I have known Peter Gunn for several years, and he is one of the best guys to work and skate with. At work, he has pretty much taught himself and mastered the art of skate-park design and construction. He’s a quick learner and a very hard worker (Concrete is no joke. It’s nice to have a younger back and people to rely on when the mud is going down). He is a valuable player on our team and has met up to our highest of standards. Dreamland still remains a relatively small family-owned and operated company dedicated to quality parks, skateboarding, and even a few do-it-yourself projects. It’s a pleasure being able to rely on Pete and we recognize his contributions to our tight-knit crew. Skating with Pete is like skating with Pete the Ox, Brewce Martin or even Ben Schroeder. It’s a spectacle you have to experience first-hand. Pictures or words can’t explain the phenomenon. No individual tricks or parks, but his weird, unorthodox ‘style’ or way of doing things is very unique. Staying on the board when not necessarily recommended, and pulling random things off that were never anticipated, hauling serious ass, having a good time and just all around ripping, Gunn gets ‘er done.

“As far as anyone building parks, the more the better as far as I’m concerned. Let’s concrete the earth and leave some stash in the grass for naptime. I can critique very strictly or just say it’s fun, because a shitty skatepark can’t keep a good skateboarder down.”


Okay. Peter Gunn, how are you?
I’m doing good. Thank you.

[Laughs] Very well. So where are you from? What’s your deal?
I’m from Pacific Grove, CA. I was raised in Santa Cruz.

How old are you?

How long have you been skateboarding?
I’ve been skateboarding since I was eight. I guess that’s 15 years, maybe.

You’re an Oregon boy now though, right?
Sure. I like it here.

What do you like about Oregon?
I like everything about Oregon. I like everything that I don’t like about California. I like the seasons. I like the skateparks. I like the movement. Things are getting done here.

All right. I didn’t write down any questions. We’re just going to wing it.

We’ve got ‘Jersey’ AKA ‘The Confessor’ in here as well. He’s going to talk to you later. He knows you really well, too.
[Laughs] Right.

So you work for me sometimes. Do you like building skateparks with us?
I make them smooth.

You’ve been learning a lot. I tried to fire you once or twice, but I couldn’t do it.
[Laughs] I appreciate everything you’ve taught me.

You’re too good. You’ve got skills.
Thanks for the opportunity.

We just got done skating the bowl at my house. What do you think of that pit?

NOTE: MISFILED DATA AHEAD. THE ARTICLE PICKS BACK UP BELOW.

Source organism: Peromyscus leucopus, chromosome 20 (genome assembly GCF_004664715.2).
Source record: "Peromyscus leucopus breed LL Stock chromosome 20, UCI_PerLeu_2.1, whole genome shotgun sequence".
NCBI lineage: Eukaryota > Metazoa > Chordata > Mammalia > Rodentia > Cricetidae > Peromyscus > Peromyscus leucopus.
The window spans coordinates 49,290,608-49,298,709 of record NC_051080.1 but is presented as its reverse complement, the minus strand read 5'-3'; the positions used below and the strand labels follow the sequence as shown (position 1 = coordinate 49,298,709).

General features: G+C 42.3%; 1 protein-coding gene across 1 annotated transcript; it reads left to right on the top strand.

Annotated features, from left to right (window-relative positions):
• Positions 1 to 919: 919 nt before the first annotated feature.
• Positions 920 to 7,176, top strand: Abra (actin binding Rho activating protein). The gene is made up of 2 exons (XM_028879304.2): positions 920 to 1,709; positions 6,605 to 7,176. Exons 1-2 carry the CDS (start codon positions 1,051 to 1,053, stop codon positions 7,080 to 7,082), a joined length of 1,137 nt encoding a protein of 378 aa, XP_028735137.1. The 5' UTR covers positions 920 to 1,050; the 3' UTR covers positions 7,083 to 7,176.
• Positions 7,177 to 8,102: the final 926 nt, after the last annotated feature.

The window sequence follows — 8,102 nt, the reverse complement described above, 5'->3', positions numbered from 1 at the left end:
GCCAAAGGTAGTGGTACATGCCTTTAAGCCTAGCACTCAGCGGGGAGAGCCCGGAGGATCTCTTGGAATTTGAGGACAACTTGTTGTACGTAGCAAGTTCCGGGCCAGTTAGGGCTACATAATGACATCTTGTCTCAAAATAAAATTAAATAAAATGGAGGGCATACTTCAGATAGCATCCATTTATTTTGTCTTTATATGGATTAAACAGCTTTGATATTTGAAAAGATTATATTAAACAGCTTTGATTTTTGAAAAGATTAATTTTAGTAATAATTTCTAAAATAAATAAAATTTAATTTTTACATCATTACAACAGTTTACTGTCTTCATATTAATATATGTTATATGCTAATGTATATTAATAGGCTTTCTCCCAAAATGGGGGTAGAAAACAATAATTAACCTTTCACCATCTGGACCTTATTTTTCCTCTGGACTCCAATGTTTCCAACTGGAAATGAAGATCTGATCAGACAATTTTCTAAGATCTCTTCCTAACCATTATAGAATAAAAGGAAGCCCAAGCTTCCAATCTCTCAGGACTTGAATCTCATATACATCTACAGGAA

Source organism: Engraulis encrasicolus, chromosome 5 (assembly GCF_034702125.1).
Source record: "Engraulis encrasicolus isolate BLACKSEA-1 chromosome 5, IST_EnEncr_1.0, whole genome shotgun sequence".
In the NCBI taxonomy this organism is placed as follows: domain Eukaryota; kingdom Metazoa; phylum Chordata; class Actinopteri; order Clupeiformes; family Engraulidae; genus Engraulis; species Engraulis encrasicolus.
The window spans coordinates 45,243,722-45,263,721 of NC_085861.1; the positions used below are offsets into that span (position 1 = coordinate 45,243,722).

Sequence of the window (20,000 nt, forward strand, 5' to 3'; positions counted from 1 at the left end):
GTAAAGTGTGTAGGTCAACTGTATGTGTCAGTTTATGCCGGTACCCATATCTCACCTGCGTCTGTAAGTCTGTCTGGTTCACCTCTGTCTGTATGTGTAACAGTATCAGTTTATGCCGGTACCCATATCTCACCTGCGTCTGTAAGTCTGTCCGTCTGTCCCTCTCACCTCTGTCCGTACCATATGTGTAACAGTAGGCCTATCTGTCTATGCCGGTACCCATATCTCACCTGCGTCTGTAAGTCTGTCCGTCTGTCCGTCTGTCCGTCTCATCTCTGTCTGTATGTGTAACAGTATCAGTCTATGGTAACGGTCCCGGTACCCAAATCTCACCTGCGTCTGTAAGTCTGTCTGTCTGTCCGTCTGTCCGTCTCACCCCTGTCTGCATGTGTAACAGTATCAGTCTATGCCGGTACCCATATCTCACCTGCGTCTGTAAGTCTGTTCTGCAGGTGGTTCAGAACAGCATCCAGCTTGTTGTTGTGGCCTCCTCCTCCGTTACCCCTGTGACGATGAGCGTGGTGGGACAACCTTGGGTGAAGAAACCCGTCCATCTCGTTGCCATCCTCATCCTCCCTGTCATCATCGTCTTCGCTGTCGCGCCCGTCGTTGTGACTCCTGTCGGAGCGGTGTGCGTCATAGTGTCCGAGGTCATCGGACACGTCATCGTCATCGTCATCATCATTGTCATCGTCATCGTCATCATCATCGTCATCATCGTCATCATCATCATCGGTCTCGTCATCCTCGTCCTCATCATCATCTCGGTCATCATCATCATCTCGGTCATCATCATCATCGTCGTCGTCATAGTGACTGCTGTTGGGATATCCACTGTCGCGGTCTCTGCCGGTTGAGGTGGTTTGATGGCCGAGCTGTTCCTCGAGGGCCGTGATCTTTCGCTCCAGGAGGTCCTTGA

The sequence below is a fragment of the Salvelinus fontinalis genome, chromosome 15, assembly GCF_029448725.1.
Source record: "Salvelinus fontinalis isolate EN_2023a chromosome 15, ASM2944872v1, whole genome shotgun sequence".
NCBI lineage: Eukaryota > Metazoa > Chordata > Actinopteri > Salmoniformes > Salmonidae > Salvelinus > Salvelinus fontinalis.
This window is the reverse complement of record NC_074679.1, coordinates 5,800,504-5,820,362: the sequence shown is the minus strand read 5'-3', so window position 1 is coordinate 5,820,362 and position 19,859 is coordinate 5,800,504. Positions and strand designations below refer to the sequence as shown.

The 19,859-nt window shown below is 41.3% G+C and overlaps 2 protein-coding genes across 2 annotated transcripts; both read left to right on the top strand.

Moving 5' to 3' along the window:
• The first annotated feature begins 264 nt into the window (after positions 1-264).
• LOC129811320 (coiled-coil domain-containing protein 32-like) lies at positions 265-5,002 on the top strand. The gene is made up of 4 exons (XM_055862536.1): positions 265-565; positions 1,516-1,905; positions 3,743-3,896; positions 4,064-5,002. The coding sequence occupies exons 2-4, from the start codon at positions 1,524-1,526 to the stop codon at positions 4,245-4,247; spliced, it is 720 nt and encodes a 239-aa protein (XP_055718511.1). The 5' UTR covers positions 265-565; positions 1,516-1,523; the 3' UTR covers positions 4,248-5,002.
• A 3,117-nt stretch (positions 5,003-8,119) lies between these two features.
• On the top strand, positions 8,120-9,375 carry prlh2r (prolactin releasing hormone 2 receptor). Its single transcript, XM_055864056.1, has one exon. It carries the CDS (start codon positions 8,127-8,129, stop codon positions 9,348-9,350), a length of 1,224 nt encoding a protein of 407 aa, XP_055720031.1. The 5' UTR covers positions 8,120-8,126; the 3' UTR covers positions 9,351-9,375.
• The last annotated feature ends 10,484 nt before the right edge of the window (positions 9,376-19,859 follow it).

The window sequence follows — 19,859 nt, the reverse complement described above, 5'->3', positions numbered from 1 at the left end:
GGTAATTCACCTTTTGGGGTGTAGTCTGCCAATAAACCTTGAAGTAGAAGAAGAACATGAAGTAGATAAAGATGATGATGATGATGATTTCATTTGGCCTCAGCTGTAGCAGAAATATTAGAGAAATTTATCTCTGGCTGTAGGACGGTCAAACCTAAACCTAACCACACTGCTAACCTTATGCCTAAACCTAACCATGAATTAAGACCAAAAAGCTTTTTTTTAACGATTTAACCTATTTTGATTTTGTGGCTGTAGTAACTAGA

[Laughs] It’s not deep enough.

[Laughs] 11, 12, 13-foot… I thought that was standard.
It’s awesome. Everyone that I tried to bring out this weekend, besides the Confessor, bagged out first thing this morning.

What’s up with that?
Some people don’t like riding 13-feet.

On a day like today, with it raining, there are no other options, so I don’t see why people wouldn’t want to be here, unless they have a girlfriend deal or something like that.
Yeah. Or they think that underneath the bridge is dry. I’m ready to build shit. I’ve got all my material. I’m ready to go.

Tell me about growing up down in Calhookey.
[Laughs] Pacific Grove is south of Santa Cruz on the southern tip of Monterey Bay. I grew up without a skatepark for some time. When they did build us a skatepark, it was really crappy. That was cool though because I had to find stuff to skate. I’ve got some friends there that still skate. I like going back there.

Well, Peter, I hate to put you on the spot like this, but didn’t you rollerblade before you got a skateboard?
[Laughs] It’s funny that you mention that. My first set of blades were Variflex and my first skateboard was a Variflex. Rollerblading was a big scene. It hit town like an epidemic. They sold them in Costco so everyone had them.

How old were you?
I was seven. We’d all go to this alley and jump this ramp they’d built for rollerbladers. Everyone was there. I’d like to say that anyone that rides a skateboard that says they never tried a pair of rollerblades is a damn liar.

[Laughs] I’m sorry. I have never put on a pair of rollerblades. So then you threw them away and got a skateboard?

I hate to put you on the spot like that but it’s true though. We give you a lot of static about that. I used to roller-skate a bit back in the day. I’d go to the roller-skating rink and it was really loud and hesh. I used to get into speed skating. I was in the 12-and-under speed skating and I was the ruler. Once I was in the 12-and-older speed skating, I’d always lose to Rocker Dan. He had his hair flying all over the place. You’d slam into the speed wall and all of these rocker dudes were just out of control. I was going like 100 miles an hour. It was great, and then I started eyeing up the skateboards. Later on, when we were working in Indiana, we all went to this roller skating rink. Ben Schroeder was involved in building the Bloomington, Indiana skatepark as a consultant, so Schroeder was all in the mix. I said, ‘Schroeder, we’re going to the roller skating rink.’ He said, ‘I’ve never been roller skating in my life.’ I said, ‘We’re going.’ So we got him in there and got some roller-skates strapped onto his legs.